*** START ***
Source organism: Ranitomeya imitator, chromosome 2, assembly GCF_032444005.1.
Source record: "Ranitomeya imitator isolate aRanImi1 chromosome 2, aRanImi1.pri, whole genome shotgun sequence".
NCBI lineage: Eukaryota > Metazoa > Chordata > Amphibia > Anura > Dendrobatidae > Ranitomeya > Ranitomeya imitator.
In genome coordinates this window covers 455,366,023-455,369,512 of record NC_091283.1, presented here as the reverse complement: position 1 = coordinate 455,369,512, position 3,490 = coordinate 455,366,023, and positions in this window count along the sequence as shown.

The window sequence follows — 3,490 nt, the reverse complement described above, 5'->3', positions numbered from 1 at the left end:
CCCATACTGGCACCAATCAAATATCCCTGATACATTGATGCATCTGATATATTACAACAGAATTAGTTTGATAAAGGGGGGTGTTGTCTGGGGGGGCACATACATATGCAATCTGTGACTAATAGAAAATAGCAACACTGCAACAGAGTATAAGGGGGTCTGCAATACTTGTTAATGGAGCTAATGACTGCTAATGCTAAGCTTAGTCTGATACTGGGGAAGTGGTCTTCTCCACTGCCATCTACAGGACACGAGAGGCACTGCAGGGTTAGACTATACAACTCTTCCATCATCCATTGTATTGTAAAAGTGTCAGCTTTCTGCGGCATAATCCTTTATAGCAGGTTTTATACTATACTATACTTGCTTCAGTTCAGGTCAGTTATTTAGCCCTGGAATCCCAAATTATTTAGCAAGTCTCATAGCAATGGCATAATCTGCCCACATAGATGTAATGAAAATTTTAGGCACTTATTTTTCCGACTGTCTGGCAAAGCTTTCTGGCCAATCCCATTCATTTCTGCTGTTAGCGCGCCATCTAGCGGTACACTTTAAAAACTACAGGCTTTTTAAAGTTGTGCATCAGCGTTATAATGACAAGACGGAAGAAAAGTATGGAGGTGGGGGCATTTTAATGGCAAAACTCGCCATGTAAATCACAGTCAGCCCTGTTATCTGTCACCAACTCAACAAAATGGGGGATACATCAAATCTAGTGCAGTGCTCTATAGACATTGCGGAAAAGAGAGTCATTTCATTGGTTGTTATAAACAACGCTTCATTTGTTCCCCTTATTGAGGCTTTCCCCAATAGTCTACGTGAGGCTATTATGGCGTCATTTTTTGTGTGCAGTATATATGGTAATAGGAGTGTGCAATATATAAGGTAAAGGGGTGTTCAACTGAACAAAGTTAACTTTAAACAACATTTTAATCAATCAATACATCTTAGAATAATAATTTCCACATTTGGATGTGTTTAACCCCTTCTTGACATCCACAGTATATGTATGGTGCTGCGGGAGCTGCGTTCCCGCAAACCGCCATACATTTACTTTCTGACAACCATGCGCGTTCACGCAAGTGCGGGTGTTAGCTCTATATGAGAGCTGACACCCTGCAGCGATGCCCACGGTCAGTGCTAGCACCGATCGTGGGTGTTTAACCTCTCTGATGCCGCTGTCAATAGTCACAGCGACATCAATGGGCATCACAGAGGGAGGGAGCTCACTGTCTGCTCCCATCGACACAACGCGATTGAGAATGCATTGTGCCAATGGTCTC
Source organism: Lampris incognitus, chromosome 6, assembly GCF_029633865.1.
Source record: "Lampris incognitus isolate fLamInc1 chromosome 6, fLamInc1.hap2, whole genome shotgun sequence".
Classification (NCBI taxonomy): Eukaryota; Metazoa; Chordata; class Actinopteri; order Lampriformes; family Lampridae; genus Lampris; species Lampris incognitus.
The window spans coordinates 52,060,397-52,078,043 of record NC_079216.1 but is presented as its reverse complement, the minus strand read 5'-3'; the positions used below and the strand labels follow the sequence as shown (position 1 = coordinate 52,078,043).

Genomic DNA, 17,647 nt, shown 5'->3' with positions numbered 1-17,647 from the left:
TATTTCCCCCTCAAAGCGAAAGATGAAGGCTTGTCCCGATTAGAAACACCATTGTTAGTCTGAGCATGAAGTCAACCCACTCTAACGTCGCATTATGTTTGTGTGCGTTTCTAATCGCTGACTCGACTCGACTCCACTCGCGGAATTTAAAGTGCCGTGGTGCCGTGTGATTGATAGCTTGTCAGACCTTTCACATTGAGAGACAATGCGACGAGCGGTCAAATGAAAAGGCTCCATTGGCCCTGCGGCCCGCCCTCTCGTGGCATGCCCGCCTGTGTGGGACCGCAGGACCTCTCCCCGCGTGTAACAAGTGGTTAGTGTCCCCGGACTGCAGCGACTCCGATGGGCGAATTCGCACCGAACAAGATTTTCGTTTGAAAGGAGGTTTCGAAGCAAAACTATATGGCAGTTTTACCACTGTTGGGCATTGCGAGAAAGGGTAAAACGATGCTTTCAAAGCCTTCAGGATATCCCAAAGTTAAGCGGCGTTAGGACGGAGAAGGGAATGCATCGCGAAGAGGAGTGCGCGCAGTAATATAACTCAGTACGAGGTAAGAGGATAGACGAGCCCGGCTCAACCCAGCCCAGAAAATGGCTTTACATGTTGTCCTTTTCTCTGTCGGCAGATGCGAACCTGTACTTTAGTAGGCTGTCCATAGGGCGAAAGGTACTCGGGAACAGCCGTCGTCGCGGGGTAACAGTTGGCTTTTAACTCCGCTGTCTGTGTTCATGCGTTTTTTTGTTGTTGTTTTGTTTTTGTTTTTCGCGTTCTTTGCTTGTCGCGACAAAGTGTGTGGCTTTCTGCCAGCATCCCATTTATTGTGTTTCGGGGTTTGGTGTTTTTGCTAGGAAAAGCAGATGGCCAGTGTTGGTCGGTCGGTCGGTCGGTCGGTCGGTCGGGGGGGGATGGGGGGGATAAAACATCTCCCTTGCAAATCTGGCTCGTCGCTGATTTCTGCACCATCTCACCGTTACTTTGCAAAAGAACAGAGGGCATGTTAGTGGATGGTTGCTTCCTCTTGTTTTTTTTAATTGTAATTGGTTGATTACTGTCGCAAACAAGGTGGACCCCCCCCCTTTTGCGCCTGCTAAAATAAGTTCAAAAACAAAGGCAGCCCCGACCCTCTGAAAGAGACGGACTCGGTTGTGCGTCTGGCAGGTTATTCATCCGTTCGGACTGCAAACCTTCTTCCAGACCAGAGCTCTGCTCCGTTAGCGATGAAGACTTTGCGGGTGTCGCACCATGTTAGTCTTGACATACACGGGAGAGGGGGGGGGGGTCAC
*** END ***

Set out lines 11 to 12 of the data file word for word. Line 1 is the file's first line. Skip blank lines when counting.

Genomic DNA, 17,647 nt, shown 5'->3' with positions numbered 1-17,647 from the left:
TATTTCCCCCTCAAAGCGAAAGATGAAGGCTTGTCCCGATTAGAAACACCATTGTTAGTCTGAGCATGAAGTCAACCCACTCTAACGTCGCATTATGTTTGTGTGCGTTTCTAATCGCTGACTCGACTCGACTCCACTCGCGGAATTTAAAGTGCCGTGGTGCCGTGTGATTGATAGCTTGTCAGACCTTTCACATTGAGAGACAATGCGACGAGCGGTCAAATGAAAAGGCTCCATTGGCCCTGCGGCCCGCCCTCTCGTGGCATGCCCGCCTGTGTGGGACCGCAGGACCTCTCCCCGCGTGTAACAAGTGGTTAGTGTCCCCGGACTGCAGCGACTCCGATGGGCGAATTCGCACCGAACAAGATTTTCGTTTGAAAGGAGGTTTCGAAGCAAAACTATATGGCAGTTTTACCACTGTTGGGCATTGCGAGAAAGGGTAAAACGATGCTTTCAAAGCCTTCAGGATATCCCAAAGTTAAGCGGCGTTAGGACGGAGAAGGGAATGCATCGCGAAGAGGAGTGCGCGCAGTAATATAACTCAGTACGAGGTAAGAGGATAGACGAGCCCGGCTCAACCCAGCCCAGAAAATGGCTTTACATGTTGTCCTTTTCTCTGTCGGCAGATGCGAACCTGTACTTTAGTAGGCTGTCCATAGGGCGAAAGGTACTCGGGAACAGCCGTCGTCGCGGGGTAACAGTTGGCTTTTAACTCCGCTGTCTGTGTTCATGCGTTTTTTTGTTGTTGTTTTGTTTTTGTTTTTCGCGTTCTTTGCTTGTCGCGACAAAGTGTGTGGCTTTCTGCCAGCATCCCATTTATTGTGTTTCGGGGTTTGGTGTTTTTGCTAGGAAAAGCAGATGGCCAGTGTTGGTCGGTCGGTCGGTCGGTCGGTCGGTCGGGGGGGGATGGGGGGGATAAAACATCTCCCTTGCAAATCTGGCTCGTCGCTGATTTCTGCACCATCTCACCGTTACTTTGCAAAAGAACAGAGGGCATGTTAGTGGATGGTTGCTTCCTCTTGTTTTTTTTAATTGTAATTGGTTGATTACTGTCGCAAACAAGGTGGACCCCCCCCCTTTTGCGCCTGCTAAAATAAGTTCAAAAACAAAGGCAGCCCCGACCCTCTGAAAGAGACGGACTCGGTTGTGCGTCTGGCAGGTTATTCATCCGTTCGGACTGCAAACCTTCTTCCAGACCAGAGCTCTGCTCCGTTAGCGATGAAGACTTTGCGGGTGTCGCACCATGTTAGTCTTGACATACACGGGAGAGGGGGGGGGGGTCAC